Power Experiments (Action)

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Heroic Action Role-Play

Power experiments is what you use to exceed the limitations of powers in Action. Powers are designed for everyday use in an action context, not for solving large social or engineering problems, make inventions, or otherwise perform world-altering events. In other games, this might be called ritual magic, but the powers of action need not be magical and thus a more generic term is used here. Power Experiments has some similarities to Tinkering.

A power experiment represents a significant muster of resources and time. The more resources you use, the easier it becomes to succeed.

How To

In Action adventures, miracles are performed with frenzied effort and leaps of genius in very short time. These rules give a framework for power experiments; the game master must always interpret these rules in ways that fit the campaign. The following table gives benchmarks for calculating the difficulty of power experiments. There are schticks and powers that use or modify the power experiments rules.

A power experiment consists of six steps, each requiring a separate skill roll using a separate skill. This might sound daunting, but in many cases you can compensate for a low skill rating by making that aspect of the power experiment easier. Each step has a difficulty dependent on what you are trying to achieve.

Power Experiments Table

Time Theory Resources Secrecy Size Duration
Skill Relevant Skill Charm or Know Create or Impress Maneuver Recon Shoot or Ride Origin Skill Skill
DC 4 Month Exact Power Factory Dangerous Personal Normal DC 4
DC 8 Week Expert in the field Lab Annoying Building Day DC 8
DC 12 Day Similar Power or Schtick Field kit Public Town Month DC 12
DC 16 Hour Relevant Form Basic tools Private County Year DC 16
DC 20 Limit Break Relevant Tradition Nothing Secret Regional Century DC 20
DC 24 Basic Action Nothing Handicapped Isolated Widespread Permanent DC 24

Reading the Table

Time: This is how long each participant must spend on the project. For a Basic Action or Limit Break, the effect does not happen until all participants have performed the relevant action, which can be several rounds. The skill used is that of the power you are working with, or as determined by the GM if there is no comparable power.If the power experiment happens in detailed time, Advantages can't be spent to change the time.

Theory: This is where you work out a theory for the experiment using your Know, deciding what to do and how to proceed. Depending how relevant the powers, schticks or Forms you already have are, power experiments become harder. Expert refers to the schtick. Similar powers and schtick are those that get a similar result or use similar means, but not both. Relevant Forms and Traditions are those that would allow you to learn the power assuming it existed. This category also decides what background is needed to understand and use the result of the power experiment. Tradition, Form, Origin, and Schticks/Powers used as a part of the power experiment also facilitate the use and understanding of the final result. GM are encouraged to use this in the story, and perhaps impose some Item Limitations on the result. If Advantages are spent to change this category, it makes the result more or less accessible to users depending on the modified category.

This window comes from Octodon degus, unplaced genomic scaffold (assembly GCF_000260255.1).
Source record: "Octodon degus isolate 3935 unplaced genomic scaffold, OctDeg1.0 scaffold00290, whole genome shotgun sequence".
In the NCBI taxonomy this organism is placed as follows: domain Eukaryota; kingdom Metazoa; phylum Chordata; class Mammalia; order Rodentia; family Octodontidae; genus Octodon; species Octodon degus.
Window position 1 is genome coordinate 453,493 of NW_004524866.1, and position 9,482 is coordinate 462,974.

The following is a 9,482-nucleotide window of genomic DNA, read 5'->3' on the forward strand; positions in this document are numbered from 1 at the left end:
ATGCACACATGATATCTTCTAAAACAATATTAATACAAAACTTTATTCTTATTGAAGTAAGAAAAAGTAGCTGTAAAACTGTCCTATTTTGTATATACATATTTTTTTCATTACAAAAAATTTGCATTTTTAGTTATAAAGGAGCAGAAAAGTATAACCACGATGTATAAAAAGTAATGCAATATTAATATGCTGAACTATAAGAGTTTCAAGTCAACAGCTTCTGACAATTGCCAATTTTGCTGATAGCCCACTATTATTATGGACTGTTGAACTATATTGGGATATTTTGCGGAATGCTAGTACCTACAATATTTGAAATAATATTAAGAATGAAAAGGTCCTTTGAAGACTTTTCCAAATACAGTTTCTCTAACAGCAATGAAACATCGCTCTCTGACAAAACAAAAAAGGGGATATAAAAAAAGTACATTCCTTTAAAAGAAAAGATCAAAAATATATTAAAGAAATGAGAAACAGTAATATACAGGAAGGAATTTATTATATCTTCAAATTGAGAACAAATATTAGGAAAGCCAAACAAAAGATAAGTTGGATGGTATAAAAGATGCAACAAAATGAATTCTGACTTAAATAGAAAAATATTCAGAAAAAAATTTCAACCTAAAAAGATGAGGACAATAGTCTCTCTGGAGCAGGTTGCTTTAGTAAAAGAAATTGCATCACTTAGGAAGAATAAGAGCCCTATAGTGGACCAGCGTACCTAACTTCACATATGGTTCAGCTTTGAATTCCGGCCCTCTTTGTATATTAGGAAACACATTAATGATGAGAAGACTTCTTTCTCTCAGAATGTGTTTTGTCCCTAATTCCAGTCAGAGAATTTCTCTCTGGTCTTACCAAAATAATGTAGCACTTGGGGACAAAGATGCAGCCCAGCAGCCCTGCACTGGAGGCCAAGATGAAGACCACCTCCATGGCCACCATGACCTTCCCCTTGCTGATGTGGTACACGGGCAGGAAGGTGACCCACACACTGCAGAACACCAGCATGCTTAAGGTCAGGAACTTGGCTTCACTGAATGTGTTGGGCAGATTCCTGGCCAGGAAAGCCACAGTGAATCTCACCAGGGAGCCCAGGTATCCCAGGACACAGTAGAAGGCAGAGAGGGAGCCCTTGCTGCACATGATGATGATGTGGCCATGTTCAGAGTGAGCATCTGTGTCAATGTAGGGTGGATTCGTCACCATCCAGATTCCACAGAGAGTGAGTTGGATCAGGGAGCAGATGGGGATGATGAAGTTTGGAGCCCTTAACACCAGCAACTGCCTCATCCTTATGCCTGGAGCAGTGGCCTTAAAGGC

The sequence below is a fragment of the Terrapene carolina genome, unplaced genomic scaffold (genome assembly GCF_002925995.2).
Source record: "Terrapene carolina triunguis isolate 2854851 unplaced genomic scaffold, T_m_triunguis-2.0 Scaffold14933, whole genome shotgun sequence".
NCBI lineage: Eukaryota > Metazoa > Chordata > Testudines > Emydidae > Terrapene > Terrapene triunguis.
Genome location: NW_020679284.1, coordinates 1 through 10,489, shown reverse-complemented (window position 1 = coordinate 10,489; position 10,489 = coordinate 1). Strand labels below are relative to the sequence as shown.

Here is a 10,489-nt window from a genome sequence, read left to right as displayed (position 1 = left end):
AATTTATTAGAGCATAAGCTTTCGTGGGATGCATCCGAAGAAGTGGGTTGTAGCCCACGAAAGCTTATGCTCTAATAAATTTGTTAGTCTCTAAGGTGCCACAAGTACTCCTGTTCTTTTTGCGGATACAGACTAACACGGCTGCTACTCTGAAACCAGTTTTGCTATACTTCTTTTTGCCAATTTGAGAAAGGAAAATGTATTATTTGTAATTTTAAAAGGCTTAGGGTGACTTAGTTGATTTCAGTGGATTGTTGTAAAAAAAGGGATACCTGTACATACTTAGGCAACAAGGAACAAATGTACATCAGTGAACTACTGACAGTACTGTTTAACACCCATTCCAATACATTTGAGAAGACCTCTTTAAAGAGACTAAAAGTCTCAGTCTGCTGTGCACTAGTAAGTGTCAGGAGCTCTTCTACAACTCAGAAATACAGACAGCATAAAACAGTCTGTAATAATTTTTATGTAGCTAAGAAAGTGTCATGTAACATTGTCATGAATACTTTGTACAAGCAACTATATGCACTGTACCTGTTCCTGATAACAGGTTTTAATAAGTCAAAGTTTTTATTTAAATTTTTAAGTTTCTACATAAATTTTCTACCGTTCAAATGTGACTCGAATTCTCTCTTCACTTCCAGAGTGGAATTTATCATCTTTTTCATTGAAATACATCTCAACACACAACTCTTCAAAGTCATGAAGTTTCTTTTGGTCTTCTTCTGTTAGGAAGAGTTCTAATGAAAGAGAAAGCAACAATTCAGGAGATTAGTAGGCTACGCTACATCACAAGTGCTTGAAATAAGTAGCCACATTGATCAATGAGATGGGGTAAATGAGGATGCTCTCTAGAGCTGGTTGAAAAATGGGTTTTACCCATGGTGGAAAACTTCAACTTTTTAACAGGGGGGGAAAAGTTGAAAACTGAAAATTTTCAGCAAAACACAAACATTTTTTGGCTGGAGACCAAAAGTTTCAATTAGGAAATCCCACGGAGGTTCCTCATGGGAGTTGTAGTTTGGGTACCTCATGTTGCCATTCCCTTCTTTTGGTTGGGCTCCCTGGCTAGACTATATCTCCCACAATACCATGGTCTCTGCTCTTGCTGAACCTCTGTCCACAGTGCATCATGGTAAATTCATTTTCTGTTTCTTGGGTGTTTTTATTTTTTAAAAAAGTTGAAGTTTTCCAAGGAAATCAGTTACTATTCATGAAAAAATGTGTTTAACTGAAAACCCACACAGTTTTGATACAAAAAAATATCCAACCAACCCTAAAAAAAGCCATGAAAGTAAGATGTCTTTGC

Resources: How much resources you have at your disposal to work your experiments. It is harder to improvise something out of rubber bands in the field than it is to order your ten thousand mooks to build it using state-of-the-art tools.

  • Factory: A full set of equipment, plentiful supplies, and a willing and able workforce.
  • Lab: Plentiful equipment, supplies or work force and not an absolute death of the other two. A truck full of gear, access to a large trash heap, or a village of craftspeople.
  • Field kit A man-portable power experiments kit, plus suitable resources to work with.
  • Basic tools: A small toolkit and some junk. A Swiss army knife and what you can loot from a wreck.
  • Nothing: Your own will and power prevails!
  • Handicapped You cannot put in normal effort, perhaps because you are imprisoned, lack the full use of your body, or have other demands on your attention.

Secrecy: How tightly the lid is on, which is important if what you're doing is illegal, amoral, or if there is opposition to your project. Charm and Recon are the skills to keep things secret and root out spies. A failed roll means there is a leak, which can result in a conflict or be a plot hook for later. It may seem strange that it is easier to perform power experiments that harm their surroundings. The explanation fort this is twofold. First it is easier to work with fewer security and environmental measures. Second this Action, and high drama is both the goal and a means to an end. Whenever plausible, the consequences of secrecy happen before the ritual finishes, but in case of very short times, it can happen soon after.